Prof. Colon said babaylans are receptacles of healing and knowledge who played an important part in our story as a nation especially during the time when our forebears were slowly absorbed into the Spanish culture. “When our local leaders started to became part of the Spanish local governments, the vacuum they left was filled by the babaylanes,” she said.


Ailyn Tacaisa, 40, said becoming a babaylan is a gift from God that most of the time one cannot refuse. She looks at her ability to heal and to mediate between the spirit world and the humans as a blessing.

“I abandoned it once but I embraced it again. I realized that once you are called to be of help to others then that is God’s gift to you,” she said. Her parents were not babaylan. Ailyn was on a trance during the ritual, saying names of datu and other beings believed to be powerful. She believes the spirits that possessed her are good spirits that meant no harm to the people.   

Tabuloc, on his part, said he started joining the pana et since he was 24. He did not believe the ritual and the babaylans at first. But he realized that once you are chosen to inherit the gift, you will have no choice but to accept it otherwise you will suffer ill consequences like sickness or insanity. The gift, he added, is passed on from one generation to the next.

“No one will teach you the chants; you will learn it yourself through the spirits,” he said.

Meanwhile, Prof. Colon underscored the presence of a cross in Balabago, which apparently, is a mark to remember the death of the Augustinian friar Isidro Badena. He was killed on April 1874 when he and other civic leaders of Tubungan prevented the babaylanes from performing the pana et ritual.



Mayor Vicente Gargaritano Jr. underscored the importance of the ritual as a spiritual belief and a cultural practice.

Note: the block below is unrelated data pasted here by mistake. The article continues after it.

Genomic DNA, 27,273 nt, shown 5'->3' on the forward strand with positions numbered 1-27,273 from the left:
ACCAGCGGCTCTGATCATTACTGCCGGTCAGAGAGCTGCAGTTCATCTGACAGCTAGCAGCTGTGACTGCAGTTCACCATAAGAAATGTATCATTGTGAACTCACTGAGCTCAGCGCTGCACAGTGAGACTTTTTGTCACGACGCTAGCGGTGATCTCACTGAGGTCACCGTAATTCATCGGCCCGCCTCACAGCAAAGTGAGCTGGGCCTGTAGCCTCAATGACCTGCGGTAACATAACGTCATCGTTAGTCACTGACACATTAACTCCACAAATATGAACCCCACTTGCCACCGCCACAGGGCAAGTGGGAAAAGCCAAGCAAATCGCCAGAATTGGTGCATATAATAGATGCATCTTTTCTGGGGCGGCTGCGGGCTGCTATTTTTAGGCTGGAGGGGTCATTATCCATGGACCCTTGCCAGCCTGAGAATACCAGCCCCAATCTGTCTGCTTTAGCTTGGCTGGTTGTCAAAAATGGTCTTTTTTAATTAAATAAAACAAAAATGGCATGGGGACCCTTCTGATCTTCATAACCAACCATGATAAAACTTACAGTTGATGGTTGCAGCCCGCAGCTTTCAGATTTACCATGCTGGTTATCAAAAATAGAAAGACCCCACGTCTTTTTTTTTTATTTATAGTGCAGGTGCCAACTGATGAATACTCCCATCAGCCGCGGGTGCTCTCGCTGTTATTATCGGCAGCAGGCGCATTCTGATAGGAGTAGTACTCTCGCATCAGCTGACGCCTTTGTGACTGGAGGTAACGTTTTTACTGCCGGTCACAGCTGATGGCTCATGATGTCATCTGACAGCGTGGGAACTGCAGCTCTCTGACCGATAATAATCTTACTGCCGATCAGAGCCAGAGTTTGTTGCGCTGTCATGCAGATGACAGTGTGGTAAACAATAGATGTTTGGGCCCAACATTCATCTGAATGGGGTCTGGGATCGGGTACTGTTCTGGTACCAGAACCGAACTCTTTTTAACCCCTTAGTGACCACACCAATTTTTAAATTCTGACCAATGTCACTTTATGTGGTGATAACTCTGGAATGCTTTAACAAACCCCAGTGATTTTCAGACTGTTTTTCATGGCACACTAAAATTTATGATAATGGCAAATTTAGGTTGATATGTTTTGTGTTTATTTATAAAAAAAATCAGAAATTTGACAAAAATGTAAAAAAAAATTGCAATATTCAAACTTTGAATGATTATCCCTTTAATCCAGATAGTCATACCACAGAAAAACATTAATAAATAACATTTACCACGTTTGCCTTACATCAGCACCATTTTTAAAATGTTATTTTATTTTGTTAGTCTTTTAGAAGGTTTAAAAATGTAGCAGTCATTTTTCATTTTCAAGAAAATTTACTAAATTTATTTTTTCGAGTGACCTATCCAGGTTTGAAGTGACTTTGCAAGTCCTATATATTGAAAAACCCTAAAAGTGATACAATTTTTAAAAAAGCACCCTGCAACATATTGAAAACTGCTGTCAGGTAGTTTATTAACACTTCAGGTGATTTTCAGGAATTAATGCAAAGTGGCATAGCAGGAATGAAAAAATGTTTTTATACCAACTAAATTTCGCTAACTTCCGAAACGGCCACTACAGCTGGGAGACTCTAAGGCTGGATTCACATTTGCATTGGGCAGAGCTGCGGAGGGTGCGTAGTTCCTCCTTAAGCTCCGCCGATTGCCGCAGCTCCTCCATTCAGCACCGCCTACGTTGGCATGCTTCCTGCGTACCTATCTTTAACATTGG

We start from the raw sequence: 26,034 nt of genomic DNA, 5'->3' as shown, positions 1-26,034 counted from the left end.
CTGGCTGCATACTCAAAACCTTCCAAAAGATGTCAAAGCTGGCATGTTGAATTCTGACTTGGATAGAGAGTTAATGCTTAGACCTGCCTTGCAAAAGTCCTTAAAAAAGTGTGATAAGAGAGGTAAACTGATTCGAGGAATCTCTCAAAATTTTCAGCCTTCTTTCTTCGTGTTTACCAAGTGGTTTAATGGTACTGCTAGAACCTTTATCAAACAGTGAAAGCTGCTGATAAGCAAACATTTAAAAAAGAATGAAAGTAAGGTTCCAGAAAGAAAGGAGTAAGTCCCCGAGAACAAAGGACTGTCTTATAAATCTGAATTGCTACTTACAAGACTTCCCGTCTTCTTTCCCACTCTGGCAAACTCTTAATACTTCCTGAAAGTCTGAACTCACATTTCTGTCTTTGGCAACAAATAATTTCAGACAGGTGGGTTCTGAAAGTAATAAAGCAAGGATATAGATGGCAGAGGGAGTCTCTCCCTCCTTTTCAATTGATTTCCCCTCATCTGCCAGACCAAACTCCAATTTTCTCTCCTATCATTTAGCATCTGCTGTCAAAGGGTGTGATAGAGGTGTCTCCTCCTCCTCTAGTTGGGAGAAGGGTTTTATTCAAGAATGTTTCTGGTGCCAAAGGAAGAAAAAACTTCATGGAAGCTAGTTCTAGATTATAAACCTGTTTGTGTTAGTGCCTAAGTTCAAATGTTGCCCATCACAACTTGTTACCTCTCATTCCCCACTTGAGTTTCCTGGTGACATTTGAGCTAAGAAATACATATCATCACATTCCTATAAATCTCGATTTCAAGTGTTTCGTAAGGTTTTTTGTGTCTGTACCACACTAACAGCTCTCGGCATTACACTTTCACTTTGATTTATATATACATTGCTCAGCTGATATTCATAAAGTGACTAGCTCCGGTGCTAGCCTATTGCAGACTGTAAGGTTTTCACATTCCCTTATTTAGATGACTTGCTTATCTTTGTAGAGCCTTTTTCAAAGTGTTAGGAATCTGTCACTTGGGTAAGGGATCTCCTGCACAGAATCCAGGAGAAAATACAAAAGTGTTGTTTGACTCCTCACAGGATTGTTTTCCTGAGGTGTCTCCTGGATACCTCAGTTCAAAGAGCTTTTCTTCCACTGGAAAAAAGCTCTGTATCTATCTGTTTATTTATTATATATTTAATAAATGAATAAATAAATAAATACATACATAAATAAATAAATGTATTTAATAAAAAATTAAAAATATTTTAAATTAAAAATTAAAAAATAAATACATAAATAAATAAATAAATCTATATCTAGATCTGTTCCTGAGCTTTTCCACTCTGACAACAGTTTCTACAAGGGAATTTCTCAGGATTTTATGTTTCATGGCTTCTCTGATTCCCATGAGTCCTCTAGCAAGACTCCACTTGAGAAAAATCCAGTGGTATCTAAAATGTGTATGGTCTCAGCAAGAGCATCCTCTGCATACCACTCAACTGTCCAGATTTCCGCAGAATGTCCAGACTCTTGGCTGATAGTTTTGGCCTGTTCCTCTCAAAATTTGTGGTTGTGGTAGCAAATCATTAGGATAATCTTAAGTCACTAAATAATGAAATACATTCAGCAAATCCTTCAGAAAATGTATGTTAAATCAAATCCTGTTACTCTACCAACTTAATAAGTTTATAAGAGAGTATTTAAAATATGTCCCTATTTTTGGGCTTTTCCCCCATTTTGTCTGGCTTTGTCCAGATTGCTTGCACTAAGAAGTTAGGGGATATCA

He noted that in previous years, babaylans were portrayed and perceived as “evil and bad”. But he said the local government corrected this perception because historical accounts showed that “babaylans are actually vessels of graces and medium that connects humans to the gods.”  

“The panaet ritual is an activity wherein we all believe that there are problems that we have no solution to, and only God can provide the solution,” he said, citing the death of the Augustinian friar as a “conflict of belief” because of lack of respect.    

God has many names, he added. “What is more important is we believe in God, that there is a god in this universe.”

Meanwhile, for Prof. Colon the ritual is important because it is part of our culture. “Even before the arrival of the Spaniards, we have our own form of worship, the animism; we are one with our environment and the pana et ritual is a visible reminder of that.” 

And for a nation that is still seeking its true identity, she said pana et “is a beautiful reminder to us on what we have before the Spaniards arrived and what can we do today to revive it.”

She called on the public to put importance to history of Iloilo, particularly the stories of babaylan and Tubungan “because this is something that will give us our identity.” (MAD/TDG Feature)